Oct 17, 2014

Crows and dogs: Messengers of death

During Tihar, the festival of lights, five different elements of nature are worshipped. What many might not know is that the five elements are all associated with death, and the festival ‘Yama Panchak,’ is named after Yamaraj, god of death. But crows and dogs, particularly, are also known as ‘Yamadut’ or messengers of death, and their association with death is almost universal, even beyond the Hindu culture.

Dr. Bina Paudel, Professor of Culture at Tribhuvan University, explains that the festival is a very logical one from the ecological point of view.

“Everything in nature is connected, and by worshipping elements that are ignored everyday, we realize their importance,” she said. Dr. Paudel informs that dogs are worshipped because they help protect human lives and property, especially during Tihar when the year’s harvests are brought in. Also, they are the most lovable and attached of domesticated animals.

Birds are usually pretty and have a beautiful voice, and crows are an exception to both. But by worshipping crows, we acknowledge that even the humblest of birds has a role to play in the ecological cycle.

In the larger ecological circle, crows and dogs are eaters of carrion and help dispose of the remains of living beings. As such, they are naturally attracted to and associated with Yamaraj, the god of death. It is believed that when a person is about to die, Yamaraj does not come to fetch the dead one but sends his messengers. And true to that, a large number of crows are seen around places of death like battlefields, graveyards, and also when someone is dying.

Other birds like vultures also eat carrion, but since crows appear to foretell death, it came to be believed that they have oracular powers in other areas too. For example, in Nepal there is the belief that if a crow caws near your house, it brings news, especially of those members away from home. The news may be good or bad, and meanings are read into all kinds of crow behavior. It is said to be a good sign if you see a crow with a mouthful of meat at the beginning of a journey, and a bad sign if a crow swoops in from the left.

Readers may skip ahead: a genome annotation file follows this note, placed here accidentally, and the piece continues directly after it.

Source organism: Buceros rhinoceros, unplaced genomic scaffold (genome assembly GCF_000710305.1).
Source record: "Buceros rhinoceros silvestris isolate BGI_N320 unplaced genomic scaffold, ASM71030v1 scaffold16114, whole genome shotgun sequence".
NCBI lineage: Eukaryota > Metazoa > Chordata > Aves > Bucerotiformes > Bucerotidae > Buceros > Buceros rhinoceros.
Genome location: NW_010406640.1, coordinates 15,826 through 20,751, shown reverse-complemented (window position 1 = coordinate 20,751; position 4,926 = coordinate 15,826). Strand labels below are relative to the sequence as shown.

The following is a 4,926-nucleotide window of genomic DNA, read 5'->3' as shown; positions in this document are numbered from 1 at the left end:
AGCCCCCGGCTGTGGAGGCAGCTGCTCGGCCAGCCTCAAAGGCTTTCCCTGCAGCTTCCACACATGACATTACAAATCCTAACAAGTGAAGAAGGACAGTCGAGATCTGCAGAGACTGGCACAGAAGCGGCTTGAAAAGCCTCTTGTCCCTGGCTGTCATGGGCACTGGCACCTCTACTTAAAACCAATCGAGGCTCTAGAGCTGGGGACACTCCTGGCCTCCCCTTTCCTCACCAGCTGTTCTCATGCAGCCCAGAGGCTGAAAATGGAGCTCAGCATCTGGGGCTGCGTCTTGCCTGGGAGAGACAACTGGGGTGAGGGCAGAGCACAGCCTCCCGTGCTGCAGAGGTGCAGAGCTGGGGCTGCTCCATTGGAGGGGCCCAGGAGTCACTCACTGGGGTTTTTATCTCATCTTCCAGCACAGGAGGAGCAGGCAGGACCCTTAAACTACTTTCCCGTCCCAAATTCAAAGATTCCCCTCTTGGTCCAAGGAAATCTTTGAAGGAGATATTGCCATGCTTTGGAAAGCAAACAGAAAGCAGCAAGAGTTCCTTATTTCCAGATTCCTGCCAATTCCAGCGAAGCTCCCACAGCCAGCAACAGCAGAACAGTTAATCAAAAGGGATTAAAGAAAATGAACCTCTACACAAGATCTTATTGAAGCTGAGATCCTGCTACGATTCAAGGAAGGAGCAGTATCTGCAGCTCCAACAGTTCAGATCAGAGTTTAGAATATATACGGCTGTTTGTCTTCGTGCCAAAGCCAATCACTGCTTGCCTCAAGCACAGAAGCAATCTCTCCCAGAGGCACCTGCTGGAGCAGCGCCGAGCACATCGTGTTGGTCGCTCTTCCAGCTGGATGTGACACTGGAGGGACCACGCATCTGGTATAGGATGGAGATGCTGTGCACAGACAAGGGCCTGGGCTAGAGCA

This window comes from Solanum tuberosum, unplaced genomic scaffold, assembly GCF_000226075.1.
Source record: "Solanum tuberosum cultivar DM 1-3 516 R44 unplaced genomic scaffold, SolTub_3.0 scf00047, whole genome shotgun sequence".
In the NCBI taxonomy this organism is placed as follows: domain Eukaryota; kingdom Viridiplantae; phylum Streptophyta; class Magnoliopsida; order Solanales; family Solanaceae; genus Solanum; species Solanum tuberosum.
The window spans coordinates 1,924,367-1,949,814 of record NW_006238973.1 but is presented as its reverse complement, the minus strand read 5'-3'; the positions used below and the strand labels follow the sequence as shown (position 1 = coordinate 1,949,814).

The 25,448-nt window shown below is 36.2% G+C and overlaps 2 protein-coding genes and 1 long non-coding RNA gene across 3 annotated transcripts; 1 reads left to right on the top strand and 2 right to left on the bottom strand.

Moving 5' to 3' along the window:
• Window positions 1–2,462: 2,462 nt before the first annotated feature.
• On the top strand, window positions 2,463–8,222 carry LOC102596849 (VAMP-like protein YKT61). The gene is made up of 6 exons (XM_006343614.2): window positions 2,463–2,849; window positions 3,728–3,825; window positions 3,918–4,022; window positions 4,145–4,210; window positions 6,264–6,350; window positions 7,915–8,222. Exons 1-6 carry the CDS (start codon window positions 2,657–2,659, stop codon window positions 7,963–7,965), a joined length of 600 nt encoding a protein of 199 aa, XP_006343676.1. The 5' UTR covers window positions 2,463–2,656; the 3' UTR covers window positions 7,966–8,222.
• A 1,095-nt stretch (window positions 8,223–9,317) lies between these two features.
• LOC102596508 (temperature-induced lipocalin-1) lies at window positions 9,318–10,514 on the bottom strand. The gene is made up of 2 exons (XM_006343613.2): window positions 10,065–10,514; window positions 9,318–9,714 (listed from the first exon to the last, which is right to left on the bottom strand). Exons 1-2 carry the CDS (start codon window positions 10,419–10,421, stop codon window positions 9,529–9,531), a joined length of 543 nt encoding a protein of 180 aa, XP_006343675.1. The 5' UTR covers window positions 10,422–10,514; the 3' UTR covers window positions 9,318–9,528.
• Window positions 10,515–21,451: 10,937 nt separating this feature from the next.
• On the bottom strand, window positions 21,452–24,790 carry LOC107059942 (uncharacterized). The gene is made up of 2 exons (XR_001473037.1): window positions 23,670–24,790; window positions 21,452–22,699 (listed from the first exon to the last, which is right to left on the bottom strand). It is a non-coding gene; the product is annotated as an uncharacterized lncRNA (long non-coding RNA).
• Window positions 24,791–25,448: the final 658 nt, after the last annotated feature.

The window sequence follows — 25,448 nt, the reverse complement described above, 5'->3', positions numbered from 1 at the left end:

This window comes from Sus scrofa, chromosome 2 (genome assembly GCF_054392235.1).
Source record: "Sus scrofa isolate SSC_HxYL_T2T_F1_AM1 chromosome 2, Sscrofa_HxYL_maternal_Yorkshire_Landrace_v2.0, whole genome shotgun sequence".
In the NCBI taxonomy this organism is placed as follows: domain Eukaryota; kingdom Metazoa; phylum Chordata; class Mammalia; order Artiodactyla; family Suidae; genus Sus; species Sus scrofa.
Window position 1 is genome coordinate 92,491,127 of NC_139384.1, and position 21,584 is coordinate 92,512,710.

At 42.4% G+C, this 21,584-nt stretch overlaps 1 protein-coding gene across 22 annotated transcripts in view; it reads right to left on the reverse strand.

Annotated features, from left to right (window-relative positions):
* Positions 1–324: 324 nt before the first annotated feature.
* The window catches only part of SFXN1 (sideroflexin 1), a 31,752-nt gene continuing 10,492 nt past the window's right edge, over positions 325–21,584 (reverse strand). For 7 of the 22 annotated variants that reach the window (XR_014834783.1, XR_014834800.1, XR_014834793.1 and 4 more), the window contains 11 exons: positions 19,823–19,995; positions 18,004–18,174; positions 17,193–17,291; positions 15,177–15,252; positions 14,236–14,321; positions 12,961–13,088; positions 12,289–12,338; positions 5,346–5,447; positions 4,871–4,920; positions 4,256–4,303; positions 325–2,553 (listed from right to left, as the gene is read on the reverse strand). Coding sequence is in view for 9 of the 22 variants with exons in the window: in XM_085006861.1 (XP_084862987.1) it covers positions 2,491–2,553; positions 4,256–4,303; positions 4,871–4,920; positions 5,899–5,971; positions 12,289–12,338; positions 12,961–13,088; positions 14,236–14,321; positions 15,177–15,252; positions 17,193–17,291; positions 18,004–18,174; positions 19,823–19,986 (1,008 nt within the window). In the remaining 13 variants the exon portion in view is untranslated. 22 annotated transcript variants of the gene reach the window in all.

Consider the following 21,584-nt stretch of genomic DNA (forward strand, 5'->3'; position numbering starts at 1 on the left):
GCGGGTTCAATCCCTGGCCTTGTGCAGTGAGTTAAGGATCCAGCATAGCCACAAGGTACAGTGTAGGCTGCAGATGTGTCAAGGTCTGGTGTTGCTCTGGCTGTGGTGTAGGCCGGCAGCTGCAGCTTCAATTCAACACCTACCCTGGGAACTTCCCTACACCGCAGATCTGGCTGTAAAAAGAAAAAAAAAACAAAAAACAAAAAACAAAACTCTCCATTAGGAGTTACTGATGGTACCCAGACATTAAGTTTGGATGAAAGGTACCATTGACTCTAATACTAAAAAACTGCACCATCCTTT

Recognizing their functions in nature, mythology has accorded a place for these birds which fits their activities. Crows are most prominent in Norse mythology (practiced in north European countries before the advent of Christianity) where they are associated with the father-god Odin. Odin is the god of poetry, wisdom, and not to forget, death. He has two ravens (birds similar to crows) named Hugin and Munin (Thought and Memory). They ride with him into battle, and everyday, bring him news of death from all over the world.

Hindu mythology has split the two functions of crows—messengers and symbols of death—into two parts.
Dr. Dirgha Raj Ghimire, former professor of religion at Valmiki Sanskrit University, informs that during creation, Brahmaji gave different rights to different animals. According to information found in Ananda Ramayana and Padma Puran, crows were assigned the function of traveling all over the world and communicating messages. That is the reason there is meaning in everything that crows do.

On the other hand, their function as ‘Yamadut’ is to warn of imminent death. They are the favorites of Shani, the lord of fate and destiny. Many Hindus in India feed crows during Shraddha as a symbol of death and ancestors. In Nepal, it is customary to feed crows on the tenth day of the 13-day death rituals. Dr. Ghimire advises that as messengers of death, crows should be fed everyday. But since most people forget to do so, there is a special day designated for this during Tihar.

Ravens are believed to be the spirits of dead people in Denmark, and many other mythologies, from Celtic to Greek to Swedish, have given crows predictive and/or death-related functions.

This powerful mythology has seeped into popular culture as well. In the fantasy series A Song of Ice and Fire, a raven is the constant (invisible) companion of young Brandon Stark who slips in and out of consciousness after a fatal accident. The raven here is a symbol of the underworld, and Brandon emerges from the world of the dead where the raven took him. In the series Mortal Instruments, a raven called Hugo (a play on Odin’s bird Hugin) secretly watches and gathers information for years.